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Community and Q&A

How does mother nature reduce atmospheric humidity?

AlanB4 | Posted in General Questions on

I would guess humidity should always be 100% when there are bodies of water within a few hundred kilometers, but since there is not this is a question i have always wondered

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  1. GBA Editor
    Martin Holladay | | #1

    1. The atmosphere has a large volume, and the temperature of the atmosphere is not uniform. Air at the poles tends to be dry.

    2. There is wind, and wind mixes dry polar air with humid tropical air.

    3. The air temperature drops at night, and radiational cooling of objects near the surface of the earth results in the accumulation of dew.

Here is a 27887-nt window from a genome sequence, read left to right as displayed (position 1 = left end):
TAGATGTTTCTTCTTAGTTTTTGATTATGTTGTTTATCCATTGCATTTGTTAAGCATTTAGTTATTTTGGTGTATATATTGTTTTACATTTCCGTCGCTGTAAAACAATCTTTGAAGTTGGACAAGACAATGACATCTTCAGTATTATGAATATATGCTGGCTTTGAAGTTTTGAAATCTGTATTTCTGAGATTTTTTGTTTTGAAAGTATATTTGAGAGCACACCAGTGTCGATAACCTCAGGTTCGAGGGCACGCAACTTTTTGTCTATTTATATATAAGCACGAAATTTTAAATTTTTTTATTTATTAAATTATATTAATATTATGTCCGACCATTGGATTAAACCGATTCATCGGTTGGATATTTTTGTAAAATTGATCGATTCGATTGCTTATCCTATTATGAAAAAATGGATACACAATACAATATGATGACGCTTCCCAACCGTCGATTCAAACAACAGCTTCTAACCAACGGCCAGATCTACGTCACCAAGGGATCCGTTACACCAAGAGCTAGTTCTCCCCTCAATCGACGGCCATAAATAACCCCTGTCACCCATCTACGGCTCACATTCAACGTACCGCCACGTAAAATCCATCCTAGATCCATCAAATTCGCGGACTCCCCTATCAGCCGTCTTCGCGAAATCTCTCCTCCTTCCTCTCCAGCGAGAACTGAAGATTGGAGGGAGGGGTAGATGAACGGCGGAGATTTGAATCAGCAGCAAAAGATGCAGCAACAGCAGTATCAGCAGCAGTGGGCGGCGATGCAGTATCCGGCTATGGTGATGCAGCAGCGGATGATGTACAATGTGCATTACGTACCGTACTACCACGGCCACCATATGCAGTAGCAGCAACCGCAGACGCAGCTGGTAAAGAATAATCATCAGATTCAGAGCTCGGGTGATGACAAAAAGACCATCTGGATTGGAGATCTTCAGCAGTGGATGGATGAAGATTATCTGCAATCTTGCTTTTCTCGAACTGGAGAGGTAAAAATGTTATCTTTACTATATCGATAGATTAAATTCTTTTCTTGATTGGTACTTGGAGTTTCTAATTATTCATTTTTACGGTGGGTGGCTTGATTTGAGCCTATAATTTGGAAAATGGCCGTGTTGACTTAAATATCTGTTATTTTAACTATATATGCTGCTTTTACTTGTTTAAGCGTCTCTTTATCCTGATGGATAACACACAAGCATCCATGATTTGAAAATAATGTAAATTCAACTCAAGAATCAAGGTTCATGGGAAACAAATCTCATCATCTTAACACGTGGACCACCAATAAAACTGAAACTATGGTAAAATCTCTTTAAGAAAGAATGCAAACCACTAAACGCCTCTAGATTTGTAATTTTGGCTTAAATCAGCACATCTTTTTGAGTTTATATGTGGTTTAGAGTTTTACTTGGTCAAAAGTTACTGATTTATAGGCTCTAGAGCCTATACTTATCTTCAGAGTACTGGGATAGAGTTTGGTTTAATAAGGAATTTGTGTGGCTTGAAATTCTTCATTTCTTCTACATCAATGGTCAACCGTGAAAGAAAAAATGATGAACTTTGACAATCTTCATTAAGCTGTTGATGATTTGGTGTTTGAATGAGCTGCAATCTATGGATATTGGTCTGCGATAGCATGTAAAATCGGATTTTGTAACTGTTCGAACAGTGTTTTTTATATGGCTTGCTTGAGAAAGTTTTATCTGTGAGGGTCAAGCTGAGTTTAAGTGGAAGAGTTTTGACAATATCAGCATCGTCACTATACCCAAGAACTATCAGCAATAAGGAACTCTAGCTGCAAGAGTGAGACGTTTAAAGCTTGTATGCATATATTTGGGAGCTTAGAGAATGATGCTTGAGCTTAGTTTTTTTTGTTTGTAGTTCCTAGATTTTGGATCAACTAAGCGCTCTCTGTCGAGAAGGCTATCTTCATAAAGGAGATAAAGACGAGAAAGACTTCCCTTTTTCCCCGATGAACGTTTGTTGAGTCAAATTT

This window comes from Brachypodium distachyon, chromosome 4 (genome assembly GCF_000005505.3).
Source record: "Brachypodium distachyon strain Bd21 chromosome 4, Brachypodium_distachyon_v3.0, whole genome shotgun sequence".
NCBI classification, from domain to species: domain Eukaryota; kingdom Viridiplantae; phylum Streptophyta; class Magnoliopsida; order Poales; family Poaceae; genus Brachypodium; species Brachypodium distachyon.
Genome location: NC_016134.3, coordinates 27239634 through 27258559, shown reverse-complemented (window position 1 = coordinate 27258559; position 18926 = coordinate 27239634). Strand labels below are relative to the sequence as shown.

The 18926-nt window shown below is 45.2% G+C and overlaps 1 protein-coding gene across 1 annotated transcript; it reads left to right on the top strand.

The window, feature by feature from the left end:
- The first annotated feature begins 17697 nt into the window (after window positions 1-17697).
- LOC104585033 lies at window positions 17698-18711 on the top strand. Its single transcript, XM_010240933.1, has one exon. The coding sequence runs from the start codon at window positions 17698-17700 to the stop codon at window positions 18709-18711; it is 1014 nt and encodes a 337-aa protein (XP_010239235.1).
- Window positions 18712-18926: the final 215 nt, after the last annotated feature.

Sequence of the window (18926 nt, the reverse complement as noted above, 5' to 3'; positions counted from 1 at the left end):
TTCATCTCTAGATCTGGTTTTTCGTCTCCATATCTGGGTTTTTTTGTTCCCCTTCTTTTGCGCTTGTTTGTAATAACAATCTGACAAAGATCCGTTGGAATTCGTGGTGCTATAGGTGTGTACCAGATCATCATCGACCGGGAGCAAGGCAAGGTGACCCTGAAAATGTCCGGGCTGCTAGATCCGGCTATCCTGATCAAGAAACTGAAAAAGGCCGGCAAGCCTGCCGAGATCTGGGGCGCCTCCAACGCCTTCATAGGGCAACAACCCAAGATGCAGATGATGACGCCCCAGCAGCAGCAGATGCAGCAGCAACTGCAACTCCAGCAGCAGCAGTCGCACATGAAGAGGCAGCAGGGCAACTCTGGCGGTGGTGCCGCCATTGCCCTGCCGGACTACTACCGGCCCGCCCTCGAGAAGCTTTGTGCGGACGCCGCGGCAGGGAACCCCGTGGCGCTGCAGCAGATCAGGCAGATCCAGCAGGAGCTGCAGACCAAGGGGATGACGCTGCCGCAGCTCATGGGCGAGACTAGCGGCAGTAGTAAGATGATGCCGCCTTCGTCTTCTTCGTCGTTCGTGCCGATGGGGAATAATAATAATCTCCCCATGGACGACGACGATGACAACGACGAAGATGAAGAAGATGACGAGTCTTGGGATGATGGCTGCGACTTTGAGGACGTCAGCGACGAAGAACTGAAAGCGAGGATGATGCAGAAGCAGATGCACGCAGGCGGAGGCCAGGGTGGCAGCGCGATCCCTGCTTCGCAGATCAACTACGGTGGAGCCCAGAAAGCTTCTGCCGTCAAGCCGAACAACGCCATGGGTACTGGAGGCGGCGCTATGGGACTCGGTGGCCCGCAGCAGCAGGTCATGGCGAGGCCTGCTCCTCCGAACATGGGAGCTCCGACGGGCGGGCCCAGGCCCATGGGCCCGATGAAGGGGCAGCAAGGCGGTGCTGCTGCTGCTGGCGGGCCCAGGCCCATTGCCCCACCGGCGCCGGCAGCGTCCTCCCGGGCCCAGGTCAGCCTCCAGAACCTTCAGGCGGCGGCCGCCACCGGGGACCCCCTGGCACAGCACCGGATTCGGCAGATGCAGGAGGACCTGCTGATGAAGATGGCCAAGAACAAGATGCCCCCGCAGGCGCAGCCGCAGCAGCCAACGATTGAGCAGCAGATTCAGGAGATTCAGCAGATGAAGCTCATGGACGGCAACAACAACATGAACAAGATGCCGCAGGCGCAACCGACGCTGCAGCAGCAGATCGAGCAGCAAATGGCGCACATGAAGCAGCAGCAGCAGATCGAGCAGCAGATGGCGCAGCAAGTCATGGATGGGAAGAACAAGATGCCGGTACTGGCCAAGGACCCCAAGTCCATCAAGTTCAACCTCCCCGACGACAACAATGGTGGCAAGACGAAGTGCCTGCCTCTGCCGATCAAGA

4. There is precipitation.

  2. AlanB4 | | #2

    Thanks for the reply Martin, i would guess at the poles the cold temps makes the water settle into the polar caps as its renewed by air coming in (air out means air in), and accumulation of dew would hydrate plants that absorb the water. I would think this means cities stay more humid or lose humidity more slowly because asphalt and buildings probably don't sequester water as well and release it more easily when hit by sunlight (except for sun driven moisture transport in bricks).

    Good point about the precipitation, do clouds evaporate while they are getting bigger (reducing the rate they get bigger at). Perhaps we can invent a new way to reduce indoor humidity, create artificial indoor clouds :P

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